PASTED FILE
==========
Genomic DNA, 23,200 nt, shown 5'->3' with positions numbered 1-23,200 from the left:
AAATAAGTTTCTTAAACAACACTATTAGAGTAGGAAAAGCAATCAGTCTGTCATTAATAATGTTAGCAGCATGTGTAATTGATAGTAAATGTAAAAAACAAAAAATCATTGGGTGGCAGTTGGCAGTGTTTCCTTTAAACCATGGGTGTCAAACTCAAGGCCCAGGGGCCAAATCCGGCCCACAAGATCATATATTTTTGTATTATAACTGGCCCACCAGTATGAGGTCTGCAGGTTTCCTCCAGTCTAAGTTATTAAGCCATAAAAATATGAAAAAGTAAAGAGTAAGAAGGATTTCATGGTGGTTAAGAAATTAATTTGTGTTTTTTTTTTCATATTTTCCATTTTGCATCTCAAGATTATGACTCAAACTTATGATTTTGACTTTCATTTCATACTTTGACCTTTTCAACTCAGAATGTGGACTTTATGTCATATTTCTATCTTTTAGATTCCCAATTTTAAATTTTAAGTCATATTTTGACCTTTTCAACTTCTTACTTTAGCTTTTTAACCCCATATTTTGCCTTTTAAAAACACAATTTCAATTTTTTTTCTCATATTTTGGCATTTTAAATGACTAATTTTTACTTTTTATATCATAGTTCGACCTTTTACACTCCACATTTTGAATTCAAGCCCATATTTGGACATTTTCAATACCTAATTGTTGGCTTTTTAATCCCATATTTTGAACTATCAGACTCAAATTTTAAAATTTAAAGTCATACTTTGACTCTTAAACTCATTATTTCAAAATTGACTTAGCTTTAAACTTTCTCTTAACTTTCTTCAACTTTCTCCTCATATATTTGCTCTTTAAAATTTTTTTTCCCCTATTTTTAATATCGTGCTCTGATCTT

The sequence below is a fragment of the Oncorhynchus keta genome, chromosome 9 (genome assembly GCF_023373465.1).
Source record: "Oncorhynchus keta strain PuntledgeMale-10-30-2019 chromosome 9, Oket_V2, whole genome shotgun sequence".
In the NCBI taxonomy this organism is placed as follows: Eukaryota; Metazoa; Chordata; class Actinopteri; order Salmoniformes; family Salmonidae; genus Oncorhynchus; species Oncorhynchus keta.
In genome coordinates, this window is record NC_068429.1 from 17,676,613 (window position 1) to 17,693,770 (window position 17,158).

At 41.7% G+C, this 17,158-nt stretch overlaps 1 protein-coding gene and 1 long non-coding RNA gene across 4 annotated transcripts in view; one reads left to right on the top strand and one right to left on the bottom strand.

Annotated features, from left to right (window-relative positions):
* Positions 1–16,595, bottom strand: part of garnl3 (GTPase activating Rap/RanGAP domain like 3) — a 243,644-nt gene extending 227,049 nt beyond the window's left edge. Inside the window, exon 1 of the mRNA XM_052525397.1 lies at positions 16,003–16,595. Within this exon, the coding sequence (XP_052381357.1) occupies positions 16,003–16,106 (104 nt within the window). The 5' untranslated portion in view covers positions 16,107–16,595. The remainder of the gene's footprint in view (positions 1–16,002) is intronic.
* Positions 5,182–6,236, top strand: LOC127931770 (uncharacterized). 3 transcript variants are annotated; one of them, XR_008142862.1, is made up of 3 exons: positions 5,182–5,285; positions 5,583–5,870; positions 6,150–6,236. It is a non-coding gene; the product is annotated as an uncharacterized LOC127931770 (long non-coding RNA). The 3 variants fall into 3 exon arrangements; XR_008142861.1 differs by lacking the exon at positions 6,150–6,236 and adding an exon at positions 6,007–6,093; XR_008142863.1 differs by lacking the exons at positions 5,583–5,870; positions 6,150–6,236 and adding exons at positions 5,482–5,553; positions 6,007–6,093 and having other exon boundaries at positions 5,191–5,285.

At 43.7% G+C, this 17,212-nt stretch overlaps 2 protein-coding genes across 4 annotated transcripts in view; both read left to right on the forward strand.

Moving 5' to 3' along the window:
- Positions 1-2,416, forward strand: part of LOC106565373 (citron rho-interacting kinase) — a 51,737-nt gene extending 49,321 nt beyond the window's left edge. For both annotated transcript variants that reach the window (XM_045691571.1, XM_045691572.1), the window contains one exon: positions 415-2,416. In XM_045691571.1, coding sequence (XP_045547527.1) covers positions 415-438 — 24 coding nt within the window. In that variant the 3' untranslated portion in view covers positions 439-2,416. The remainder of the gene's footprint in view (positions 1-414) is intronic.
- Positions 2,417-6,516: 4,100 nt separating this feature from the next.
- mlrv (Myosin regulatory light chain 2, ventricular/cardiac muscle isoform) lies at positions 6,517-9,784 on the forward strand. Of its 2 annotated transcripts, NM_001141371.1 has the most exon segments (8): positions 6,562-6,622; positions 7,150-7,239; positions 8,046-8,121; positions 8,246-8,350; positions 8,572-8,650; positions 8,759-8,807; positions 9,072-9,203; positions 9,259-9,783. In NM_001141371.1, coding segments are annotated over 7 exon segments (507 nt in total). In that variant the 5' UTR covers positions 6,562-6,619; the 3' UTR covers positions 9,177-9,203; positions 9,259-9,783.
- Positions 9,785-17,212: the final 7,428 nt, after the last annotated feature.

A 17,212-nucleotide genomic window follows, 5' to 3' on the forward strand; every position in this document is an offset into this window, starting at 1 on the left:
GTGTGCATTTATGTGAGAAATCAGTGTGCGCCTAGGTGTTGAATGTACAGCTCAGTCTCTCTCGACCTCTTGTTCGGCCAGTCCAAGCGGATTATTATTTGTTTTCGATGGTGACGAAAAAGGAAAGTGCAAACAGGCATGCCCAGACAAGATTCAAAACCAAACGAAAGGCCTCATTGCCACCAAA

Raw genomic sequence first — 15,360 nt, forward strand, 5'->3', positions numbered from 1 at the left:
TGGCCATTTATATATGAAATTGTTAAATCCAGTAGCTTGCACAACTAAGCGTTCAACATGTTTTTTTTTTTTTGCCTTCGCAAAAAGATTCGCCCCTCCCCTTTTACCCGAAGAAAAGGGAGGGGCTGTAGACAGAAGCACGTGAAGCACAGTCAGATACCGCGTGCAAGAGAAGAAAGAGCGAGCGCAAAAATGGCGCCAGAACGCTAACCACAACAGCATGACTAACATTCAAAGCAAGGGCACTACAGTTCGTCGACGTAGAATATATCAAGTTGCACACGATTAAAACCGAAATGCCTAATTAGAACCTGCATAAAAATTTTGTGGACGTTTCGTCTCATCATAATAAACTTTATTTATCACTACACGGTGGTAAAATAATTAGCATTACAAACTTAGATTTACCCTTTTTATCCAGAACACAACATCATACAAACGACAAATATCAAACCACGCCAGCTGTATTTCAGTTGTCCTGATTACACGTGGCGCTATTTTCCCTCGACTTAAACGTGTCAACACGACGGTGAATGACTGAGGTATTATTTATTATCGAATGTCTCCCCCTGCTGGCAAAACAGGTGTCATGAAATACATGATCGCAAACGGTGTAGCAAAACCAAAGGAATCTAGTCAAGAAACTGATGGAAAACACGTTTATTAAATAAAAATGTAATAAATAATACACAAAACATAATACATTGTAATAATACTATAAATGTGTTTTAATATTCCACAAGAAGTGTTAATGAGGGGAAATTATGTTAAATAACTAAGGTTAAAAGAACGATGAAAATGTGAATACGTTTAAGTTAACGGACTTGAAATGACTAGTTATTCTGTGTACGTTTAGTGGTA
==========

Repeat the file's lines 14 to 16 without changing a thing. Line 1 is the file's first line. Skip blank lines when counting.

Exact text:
- Positions 2,417-6,516: 4,100 nt separating this feature from the next.
- mlrv (Myosin regulatory light chain 2, ventricular/cardiac muscle isoform) lies at positions 6,517-9,784 on the forward strand. Of its 2 annotated transcripts, NM_001141371.1 has the most exon segments (8): positions 6,562-6,622; positions 7,150-7,239; positions 8,046-8,121; positions 8,246-8,350; positions 8,572-8,650; positions 8,759-8,807; positions 9,072-9,203; positions 9,259-9,783. In NM_001141371.1, coding segments are annotated over 7 exon segments (507 nt in total). In that variant the 5' UTR covers positions 6,562-6,619; the 3' UTR covers positions 9,177-9,203; positions 9,259-9,783.
- Positions 9,785-17,212: the final 7,428 nt, after the last annotated feature.